How to make employees fall in love with your company
Part 2 of a series: Happy employees stay longer, work harder, contribute more.
Sir Richard Branson, founder of Virgin Airlines (and many other major corporations), has said, “Train people well enough so they can leave. Treat them well enough that they won’t want to.”
Although it seems counterintuitive, many business owners are hesitant to provide professional development and training opportunities for their employees. Owners fear that once those employees’ skills are enhanced, they will be recruited by other employers, and the owner will watch his investment walk out the door.
It’s a legitimate concern. But there are ways to improve the chances that employees will stay. You just have to make them fall in love with your company. Here are some tips to help.
Focus on the person
Remember the entire person comes to work — not just the person with the skills you need — but the person with a home life, a family life, a financial life and an emotional life, too. Take an interest in your employees. Find opportunities to praise their efforts and ideas. Based on their individual situations, offer flexible schedules and work locations (sometimes working at home can be a nice break in the routine). Allow time off for important family occasions. Allow employees to create a work-life balance that enables them to honor both their commitment to you and to their family.
One of the primary reasons employees leave is a sense of never knowing what is going on in the business and never knowing how they fit into the long-term plans for the company. Keep them informed of changes, challenges and opportunities. Ask for their input, and allow them to play a role in your decision-making. If they are allowed to invest their ideas, they will be willing to invest themselves in the organization for the long-term. Keep in mind that simply posting your company’s mission, vision and values on the wall does not accomplish anything unless employees have ownership in what they say.
Yes, it’s all right to occasionally step away from the daily grind and let loose with your employees. Some of the most successful companies will tell you, “We work really, really hard, but we play really, really hard, too.” Provide opportunities for employees to get to know one another away from their work responsibilities. The more they care about each other, and the more they have fun together, the more they will want to stay with your business and with one another.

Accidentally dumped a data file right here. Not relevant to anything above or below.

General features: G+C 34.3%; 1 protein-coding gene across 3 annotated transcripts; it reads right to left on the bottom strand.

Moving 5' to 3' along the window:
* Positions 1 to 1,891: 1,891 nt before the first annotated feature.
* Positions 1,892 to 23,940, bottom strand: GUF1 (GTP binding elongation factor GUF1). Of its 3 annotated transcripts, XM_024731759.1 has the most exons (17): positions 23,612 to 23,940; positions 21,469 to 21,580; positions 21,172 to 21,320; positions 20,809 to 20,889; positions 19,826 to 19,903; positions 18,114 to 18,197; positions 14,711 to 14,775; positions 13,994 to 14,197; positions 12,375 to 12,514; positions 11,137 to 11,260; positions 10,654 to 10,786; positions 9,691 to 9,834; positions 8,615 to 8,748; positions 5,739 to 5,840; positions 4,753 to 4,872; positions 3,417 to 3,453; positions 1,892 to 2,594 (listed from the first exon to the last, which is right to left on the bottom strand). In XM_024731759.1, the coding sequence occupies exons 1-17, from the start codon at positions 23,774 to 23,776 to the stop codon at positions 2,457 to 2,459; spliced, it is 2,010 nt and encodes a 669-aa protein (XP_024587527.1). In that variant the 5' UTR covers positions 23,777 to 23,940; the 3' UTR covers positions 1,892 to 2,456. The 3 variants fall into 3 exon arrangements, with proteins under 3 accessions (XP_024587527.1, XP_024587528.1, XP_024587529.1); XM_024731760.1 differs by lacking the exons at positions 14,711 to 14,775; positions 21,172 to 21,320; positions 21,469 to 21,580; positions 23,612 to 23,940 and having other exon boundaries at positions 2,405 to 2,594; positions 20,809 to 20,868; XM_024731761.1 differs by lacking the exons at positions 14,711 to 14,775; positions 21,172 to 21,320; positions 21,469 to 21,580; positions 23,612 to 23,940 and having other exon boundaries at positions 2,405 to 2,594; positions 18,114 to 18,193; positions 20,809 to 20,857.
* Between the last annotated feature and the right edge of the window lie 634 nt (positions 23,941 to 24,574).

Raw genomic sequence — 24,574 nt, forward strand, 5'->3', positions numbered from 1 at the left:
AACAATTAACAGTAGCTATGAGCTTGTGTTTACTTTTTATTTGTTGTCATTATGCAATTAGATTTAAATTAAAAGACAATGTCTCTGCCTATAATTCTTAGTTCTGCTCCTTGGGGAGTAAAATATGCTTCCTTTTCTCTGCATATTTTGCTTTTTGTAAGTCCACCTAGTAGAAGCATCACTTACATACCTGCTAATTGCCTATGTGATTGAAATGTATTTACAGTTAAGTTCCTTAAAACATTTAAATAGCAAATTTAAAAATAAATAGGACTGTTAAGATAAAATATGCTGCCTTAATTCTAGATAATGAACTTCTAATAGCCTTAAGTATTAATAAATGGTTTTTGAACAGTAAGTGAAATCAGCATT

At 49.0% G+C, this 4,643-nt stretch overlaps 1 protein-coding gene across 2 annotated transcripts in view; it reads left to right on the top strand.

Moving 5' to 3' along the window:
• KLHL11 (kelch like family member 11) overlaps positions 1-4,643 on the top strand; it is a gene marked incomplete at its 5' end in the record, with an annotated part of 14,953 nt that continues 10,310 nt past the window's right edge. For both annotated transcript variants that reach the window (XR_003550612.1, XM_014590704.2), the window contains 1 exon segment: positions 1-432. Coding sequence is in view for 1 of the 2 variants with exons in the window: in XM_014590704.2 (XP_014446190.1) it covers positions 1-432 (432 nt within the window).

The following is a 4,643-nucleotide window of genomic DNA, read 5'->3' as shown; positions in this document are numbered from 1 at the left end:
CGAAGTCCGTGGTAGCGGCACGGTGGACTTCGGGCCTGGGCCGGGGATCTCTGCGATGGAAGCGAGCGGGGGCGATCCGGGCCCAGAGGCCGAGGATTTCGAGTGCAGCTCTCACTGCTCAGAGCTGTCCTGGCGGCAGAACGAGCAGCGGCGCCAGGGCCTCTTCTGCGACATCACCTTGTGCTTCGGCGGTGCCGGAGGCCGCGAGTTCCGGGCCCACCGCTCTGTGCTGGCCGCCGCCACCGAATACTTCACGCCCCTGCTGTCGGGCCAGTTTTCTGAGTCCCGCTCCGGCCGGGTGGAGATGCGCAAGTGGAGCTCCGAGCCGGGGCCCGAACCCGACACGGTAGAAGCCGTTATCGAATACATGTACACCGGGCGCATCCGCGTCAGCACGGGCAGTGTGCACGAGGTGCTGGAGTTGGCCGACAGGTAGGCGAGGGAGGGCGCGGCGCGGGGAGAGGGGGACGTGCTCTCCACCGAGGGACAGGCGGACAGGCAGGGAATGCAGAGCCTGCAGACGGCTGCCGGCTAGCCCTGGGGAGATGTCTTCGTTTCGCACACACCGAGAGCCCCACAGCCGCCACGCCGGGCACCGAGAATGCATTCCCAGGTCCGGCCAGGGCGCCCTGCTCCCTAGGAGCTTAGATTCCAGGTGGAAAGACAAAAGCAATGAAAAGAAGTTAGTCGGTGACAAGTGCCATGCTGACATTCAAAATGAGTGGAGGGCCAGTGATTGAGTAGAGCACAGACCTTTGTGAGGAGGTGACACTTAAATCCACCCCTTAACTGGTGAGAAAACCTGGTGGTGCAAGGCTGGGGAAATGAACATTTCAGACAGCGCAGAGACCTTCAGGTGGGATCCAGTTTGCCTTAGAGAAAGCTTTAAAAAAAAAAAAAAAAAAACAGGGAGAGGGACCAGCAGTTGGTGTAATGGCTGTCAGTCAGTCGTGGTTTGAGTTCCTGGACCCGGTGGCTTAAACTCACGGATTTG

Invest in skill development
As previously stated, this is where some employers get nervous. However, allowing your employees to grow professionally sends a message that they are valued, and that you want them to stay with your company and use those newly minted skills. There is always a chance that someone will leave for another opportunity because you have trained them to be a more sought-after worker. But they could just as easily leave due to a spouse relocation, the birth of a child or a desire to return to school. Take a chance to enhance their value to your company and provide them opportunities to advance and grow into other positions — with you.
Bring the benefits
Offer an attractive and comprehensive benefit package. Younger workers today frequently take a job and remain there for a long time simply because the company offers a 401(k) or some other mechanism that allows employees to invest in their future. Perhaps your benefit package can include a creative opportunity such as giving employees one day per month off to perform community service or one-half day off a month to do something with their families.
Even if you encounter challenges, do your best to remain positive with your employees at all times. Realistic, but positive. If employees hear repeated negativity from the leadership of the company, they will not only become disillusioned, but they will believe that being negative in the workplace is acceptable, and it’s not. Employees take their cues from their supervisors. Keep worries, frustrations and petty problems to yourself, and keep your workers’ eyes and efforts focused on the opportunities of the future.
Finally, just as your employees are your best ambassadors while they work for you, they are also ambassadors after they leave. You never want a former employee to spread a negative message about your organization. The best scenario is when they leave to go toward another opportunity, and not to get away from your company. They may indeed break up with you, but when they do, you want them to say, “I was really in love with that company. It was just my choice to go another direction. We’re still friends.”